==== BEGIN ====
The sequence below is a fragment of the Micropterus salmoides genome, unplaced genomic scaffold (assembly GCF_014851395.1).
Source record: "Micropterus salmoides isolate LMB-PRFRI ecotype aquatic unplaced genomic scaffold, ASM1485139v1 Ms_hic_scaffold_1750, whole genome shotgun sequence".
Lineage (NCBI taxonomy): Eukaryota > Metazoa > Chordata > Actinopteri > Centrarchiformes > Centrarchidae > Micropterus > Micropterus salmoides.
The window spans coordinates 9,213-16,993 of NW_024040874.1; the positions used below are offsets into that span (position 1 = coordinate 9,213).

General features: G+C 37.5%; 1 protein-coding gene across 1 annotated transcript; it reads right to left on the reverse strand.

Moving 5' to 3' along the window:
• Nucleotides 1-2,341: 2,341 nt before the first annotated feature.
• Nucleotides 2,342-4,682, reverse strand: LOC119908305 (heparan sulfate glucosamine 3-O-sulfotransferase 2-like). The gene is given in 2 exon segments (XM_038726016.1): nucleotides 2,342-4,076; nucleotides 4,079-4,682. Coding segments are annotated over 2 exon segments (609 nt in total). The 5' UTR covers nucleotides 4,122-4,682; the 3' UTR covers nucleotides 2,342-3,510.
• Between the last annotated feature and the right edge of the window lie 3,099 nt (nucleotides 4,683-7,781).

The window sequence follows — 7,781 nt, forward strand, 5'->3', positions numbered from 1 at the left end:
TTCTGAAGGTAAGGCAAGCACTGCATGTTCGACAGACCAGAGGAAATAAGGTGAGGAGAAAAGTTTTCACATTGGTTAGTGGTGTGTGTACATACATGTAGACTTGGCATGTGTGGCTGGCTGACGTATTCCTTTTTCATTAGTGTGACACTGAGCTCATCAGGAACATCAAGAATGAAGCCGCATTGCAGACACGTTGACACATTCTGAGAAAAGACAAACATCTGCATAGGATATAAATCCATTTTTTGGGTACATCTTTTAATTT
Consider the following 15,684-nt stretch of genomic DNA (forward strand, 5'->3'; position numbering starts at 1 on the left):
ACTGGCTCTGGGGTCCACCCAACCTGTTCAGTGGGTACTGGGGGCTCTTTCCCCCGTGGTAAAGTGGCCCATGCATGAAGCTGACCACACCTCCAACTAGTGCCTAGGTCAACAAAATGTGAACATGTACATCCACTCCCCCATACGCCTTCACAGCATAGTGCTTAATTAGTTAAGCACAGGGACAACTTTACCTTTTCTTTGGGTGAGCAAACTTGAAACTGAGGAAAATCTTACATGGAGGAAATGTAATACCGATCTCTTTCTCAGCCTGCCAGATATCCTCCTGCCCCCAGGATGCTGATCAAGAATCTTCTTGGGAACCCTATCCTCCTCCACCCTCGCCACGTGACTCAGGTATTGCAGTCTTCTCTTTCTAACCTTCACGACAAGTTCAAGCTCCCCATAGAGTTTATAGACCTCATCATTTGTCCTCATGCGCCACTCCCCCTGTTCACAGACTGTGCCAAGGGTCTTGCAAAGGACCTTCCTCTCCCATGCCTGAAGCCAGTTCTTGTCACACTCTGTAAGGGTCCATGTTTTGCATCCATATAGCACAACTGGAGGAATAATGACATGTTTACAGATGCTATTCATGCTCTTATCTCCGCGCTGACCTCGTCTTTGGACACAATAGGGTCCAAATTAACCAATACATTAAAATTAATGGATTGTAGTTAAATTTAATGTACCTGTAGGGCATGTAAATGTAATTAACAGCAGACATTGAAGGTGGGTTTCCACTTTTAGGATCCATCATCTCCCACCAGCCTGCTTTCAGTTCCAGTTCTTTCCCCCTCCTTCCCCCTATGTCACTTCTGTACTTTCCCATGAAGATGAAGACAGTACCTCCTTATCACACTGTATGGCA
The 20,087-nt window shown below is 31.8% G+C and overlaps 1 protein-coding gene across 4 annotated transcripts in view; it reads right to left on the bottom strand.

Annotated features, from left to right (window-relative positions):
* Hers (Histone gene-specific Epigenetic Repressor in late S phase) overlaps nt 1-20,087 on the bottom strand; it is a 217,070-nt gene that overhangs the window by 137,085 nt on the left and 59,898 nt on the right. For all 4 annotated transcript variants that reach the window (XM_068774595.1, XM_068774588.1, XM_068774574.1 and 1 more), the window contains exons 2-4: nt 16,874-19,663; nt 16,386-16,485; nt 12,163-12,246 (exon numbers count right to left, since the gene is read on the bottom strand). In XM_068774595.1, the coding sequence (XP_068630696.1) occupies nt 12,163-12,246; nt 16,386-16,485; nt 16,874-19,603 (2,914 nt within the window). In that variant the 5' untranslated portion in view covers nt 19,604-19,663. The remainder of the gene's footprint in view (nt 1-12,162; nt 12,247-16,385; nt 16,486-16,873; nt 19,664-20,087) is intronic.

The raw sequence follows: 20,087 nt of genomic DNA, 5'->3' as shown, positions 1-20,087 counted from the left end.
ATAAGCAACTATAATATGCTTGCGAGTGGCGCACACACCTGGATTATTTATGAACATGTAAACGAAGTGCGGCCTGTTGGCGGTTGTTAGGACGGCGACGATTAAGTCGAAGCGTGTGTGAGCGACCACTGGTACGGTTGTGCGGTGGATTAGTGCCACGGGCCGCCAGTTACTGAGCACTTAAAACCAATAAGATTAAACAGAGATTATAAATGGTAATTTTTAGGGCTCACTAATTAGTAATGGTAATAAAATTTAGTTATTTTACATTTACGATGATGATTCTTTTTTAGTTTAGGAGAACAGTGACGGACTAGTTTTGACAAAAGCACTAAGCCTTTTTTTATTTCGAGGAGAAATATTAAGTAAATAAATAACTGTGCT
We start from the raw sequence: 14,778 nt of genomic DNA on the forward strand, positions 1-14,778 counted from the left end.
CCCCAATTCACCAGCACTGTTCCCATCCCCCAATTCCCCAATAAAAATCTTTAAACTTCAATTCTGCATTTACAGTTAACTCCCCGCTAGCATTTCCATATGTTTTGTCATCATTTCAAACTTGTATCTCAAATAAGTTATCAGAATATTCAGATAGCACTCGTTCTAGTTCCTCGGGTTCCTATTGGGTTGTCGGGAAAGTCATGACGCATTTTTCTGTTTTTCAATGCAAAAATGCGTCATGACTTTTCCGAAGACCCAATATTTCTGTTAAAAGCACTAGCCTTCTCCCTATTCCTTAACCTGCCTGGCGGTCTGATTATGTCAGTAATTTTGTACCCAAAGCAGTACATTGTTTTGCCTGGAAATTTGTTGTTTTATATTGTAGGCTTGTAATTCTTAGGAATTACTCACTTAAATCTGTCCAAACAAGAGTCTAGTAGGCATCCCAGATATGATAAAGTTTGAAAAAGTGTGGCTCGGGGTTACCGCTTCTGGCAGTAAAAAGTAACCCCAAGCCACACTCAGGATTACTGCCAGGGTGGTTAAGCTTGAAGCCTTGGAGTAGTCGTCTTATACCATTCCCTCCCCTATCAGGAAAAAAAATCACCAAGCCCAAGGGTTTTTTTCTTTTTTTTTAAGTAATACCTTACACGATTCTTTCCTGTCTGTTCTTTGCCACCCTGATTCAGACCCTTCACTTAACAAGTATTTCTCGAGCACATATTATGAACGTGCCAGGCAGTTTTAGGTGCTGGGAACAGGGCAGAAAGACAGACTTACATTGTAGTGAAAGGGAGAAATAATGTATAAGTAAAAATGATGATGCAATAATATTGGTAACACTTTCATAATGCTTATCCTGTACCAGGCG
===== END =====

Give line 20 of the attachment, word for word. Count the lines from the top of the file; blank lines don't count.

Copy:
CCCCAATTCACCAGCACTGTTCCCATCCCCCAATTCCCCAATAAAAATCTTTAAACTTCAATTCTGCATTTACAGTTAACTCCCCGCTAGCATTTCCATATGTTTTGTCATCATTTCAAACTTGTATCTCAAATAAGTTATCAGAATATTCAGATAGCACTCGTTCTAGTTCCTCGGGTTCCTATTGGGTTGTCGGGAAAGTCATGACGCATTTTTCTGTTTTTCAATGCAAAAATGCGTCATGACTTTTCCGAAGACCCAATATTTCTGTTAAAAGCACTAGCCTTCTCCCTATTCCTTAACCTGCCTGGCGGTCTGATTATGTCAGTAATTTTGTACCCAAAGCAGTACATTGTTTTGCCTGGAAATTTGTTGTTTTATATTGTAGGCTTGTAATTCTTAGGAATTACTCACTTAAATCTGTCCAAACAAGAGTCTAGTAGGCATCCCAGATATGATAAAGTTTGAAAAAGTGTGGCTCGGGGTTACCGCTTCTGGCAGTAAAAAGTAACCCCAAGCCACACTCAGGATTACTGCCAGGGTGGTTAAGCTTGAAGCCTTGGAGTAGTCGTCTTATACCATTCCCTCCCCTATCAGGAAAAAAAATCACCAAGCCCAAGGGTTTTTTTCTTTTTTTTTAAGTAATACCTTACACGATTCTTTCCTGTCTGTTCTTTGCCACCCTGATTCAGACCCTTCACTTAACAAGTATTTCTCGAGCACATATTATGAACGTGCCAGGCAGTTTTAGGTGCTGGGAACAGGGCAGAAAGACAGACTTACATTGTAGTGAAAGGGAGAAATAATGTATAAGTAAAAATGATGATGCAATAATATTGGTAACACTTTCATAATGCTTATCCTGTACCAGGCG